12. I picked up a pcduino lite wifi for 26 bucks with 265, 1ghz 2gig rom and wifi on sale, so its not “the only” sbc with more features than a pi, fact I recently got a pi and was reminded on how spartan that little thing really is

    if the chip people can pull it off I would gobble these things up cause not having to fish around for a sd card just to see the darn thing turn on, and string a network cable heavier than the stupid board really does spoil you

  13. Razors and blades, like how the socialist, anti-capitalist, anti-military entrepreneur capitalist King C. Gillette made his fortune selling razors at a loss and a large profit on the blades – to the US Army during World War 1. He didn’t let a little thing like being a massive hypocrite stand in the way of becoming a very wealthy person.

    1. I’m actually betting they made a trivial cost error, or someone internal wants to try for higher profit..

      This is why, in my opinion, these give-me-free-money sites need standards.. Most people, especially in the US, have so much disposable income they basically make bad investments like randomly buying and donating on the internet..

  14. “I can tell you there is at least one significant error in that post by Olimex.” OK, what was the channel this writer used to get the quote? And no one asked the obvious follow-up, like what that supposed error is? Really hard to give their response credibility if they won’t provide details. Or if asked, got no response in a reasonable time?

    To brush off the losses to marketing is pretty silly though, that’s very expensive marketing. If the BOM estimate is real, that’s quite a bit sunk, assuming they do fulfill.

    1. The average pledge is around $50 (according to someone who did the math a bit higher up). Even if they don’t make money on the $9 computer itself, THAT is the important scale where you need to turn a profit.

  15. $9 for a small SBC means that the board is being made at a loss for marketing purposes. But this is not new most low cost evaluation boards such as TI’s Launchpads and ST’s NUCLEO’s are sold at a loss. Next Thing Co (probably just a front for AllWinner) is basically following that model somewhat agressively. Having said that i do believe that these boards will eventually be delivered and the $9 price will remain after the kickstarter campaign ends.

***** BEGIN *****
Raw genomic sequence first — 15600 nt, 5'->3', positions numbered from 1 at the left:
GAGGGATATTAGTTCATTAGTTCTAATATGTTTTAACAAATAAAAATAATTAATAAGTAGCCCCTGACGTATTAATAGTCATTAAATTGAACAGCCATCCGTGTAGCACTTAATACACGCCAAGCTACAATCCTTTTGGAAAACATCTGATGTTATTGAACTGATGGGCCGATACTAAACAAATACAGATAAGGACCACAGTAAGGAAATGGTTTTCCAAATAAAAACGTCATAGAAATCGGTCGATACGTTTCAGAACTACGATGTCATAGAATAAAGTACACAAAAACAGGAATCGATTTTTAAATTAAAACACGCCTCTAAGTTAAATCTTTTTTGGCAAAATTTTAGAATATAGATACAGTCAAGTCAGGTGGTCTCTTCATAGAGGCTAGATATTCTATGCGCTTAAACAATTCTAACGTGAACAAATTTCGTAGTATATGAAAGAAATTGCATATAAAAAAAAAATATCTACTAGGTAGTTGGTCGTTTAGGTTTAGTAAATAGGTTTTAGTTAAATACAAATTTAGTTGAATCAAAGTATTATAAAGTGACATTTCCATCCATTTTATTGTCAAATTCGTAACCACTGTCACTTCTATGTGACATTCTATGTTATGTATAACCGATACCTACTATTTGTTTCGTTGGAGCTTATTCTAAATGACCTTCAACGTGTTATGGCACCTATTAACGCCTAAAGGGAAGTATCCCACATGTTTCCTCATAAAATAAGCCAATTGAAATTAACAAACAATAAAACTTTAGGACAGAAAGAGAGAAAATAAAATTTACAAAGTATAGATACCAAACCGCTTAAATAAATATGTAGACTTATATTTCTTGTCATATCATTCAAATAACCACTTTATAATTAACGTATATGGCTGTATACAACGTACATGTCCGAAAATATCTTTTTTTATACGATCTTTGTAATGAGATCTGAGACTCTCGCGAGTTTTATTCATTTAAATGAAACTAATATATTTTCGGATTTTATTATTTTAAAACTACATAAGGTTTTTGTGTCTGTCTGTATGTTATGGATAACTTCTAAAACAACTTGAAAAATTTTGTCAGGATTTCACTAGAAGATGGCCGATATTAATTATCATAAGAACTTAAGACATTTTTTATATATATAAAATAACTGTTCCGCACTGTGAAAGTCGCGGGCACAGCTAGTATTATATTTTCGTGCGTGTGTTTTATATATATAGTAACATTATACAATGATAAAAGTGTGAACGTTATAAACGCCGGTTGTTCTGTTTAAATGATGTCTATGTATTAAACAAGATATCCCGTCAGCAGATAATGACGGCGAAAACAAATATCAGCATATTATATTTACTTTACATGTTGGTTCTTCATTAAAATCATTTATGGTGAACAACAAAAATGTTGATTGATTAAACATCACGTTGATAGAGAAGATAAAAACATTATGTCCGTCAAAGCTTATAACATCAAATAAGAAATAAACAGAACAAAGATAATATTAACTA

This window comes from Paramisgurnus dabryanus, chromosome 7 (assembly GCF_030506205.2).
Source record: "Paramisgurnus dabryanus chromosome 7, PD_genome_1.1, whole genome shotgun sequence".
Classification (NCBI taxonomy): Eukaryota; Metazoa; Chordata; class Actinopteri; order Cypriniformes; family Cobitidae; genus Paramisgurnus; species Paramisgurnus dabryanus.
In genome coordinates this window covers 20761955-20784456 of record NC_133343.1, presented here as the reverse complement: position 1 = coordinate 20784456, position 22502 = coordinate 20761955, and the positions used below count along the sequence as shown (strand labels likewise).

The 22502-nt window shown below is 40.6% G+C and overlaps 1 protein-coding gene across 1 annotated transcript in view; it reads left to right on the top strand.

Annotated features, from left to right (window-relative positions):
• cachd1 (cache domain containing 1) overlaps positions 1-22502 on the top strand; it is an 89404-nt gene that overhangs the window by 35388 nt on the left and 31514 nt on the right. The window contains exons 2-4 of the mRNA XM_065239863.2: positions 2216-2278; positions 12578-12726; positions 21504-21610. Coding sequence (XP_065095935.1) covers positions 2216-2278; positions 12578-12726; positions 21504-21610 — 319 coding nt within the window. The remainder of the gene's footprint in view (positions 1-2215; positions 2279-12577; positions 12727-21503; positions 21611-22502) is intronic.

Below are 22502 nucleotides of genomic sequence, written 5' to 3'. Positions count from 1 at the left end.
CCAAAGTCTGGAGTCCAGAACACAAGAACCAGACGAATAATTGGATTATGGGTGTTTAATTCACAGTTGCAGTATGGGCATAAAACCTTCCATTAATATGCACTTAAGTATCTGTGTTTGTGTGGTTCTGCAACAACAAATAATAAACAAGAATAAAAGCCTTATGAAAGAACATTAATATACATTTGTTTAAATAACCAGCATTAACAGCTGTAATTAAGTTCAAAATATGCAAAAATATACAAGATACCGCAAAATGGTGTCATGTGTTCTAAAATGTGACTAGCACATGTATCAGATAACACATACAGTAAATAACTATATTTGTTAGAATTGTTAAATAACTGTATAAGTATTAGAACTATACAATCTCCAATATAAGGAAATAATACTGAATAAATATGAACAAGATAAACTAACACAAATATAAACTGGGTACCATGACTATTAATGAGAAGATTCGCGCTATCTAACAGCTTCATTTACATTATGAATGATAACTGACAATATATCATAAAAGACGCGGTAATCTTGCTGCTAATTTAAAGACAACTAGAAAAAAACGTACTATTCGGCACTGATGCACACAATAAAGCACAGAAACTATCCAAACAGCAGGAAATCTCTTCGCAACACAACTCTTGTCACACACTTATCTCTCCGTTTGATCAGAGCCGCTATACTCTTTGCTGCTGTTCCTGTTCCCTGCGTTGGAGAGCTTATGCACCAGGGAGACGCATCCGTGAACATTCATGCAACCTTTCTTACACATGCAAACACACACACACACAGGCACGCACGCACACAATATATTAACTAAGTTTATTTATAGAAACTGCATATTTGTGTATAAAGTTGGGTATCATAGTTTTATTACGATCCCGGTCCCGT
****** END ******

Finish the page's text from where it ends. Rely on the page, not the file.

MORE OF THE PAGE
For starters Next thing Co is probably heavily sponsored by AllWinner. This sort of thing can grant AllWinner more design wins in western markets as it tries to compete with the likes of Broadcom, FreeScale, TI, amongst other ARM SOC companies. Basically cheap sells…just look at how much excitement and news keep being generated around the $3 WIFI esp8266 chip despite it not being the most refined nor power efficient solution out there.

    Also they’re selling the boards without hdmi or ethernet. Those that want those end up paying extra especially if you want that portable computer shell with LCD and mini keyboard e.t.c. I’m sure that they’ll recuperate some of their losses via these accessory boards.

    The boards do come with WiFI and Bluetooth which in my mind are more critical than hdmi or wired ethernet in this IOT world.

    And finally there’s the shipping. $20 shipping on even 30% of all orders made would go along way to compensating for any manufacturing losses incurred. Hopefully once they’ve ironed many of the bugs out of the manufacturing and logistics, they’ll be able to reduce shipping costs.

    1. That $3 for the ESP8266 gets you an FCC certified module. The actual chips are under a dollar by the reel. Competing FCC modules run $15-30. And yes, those modules ESP8266 are on Aliexpress for $5, but that’s because they are ‘free ship’.

    2. Allwinner is fabless. If they seriously threatened a first tier player in western markets, their fab partner would only need to up the production cost a penny a unit and Allwinner would be over.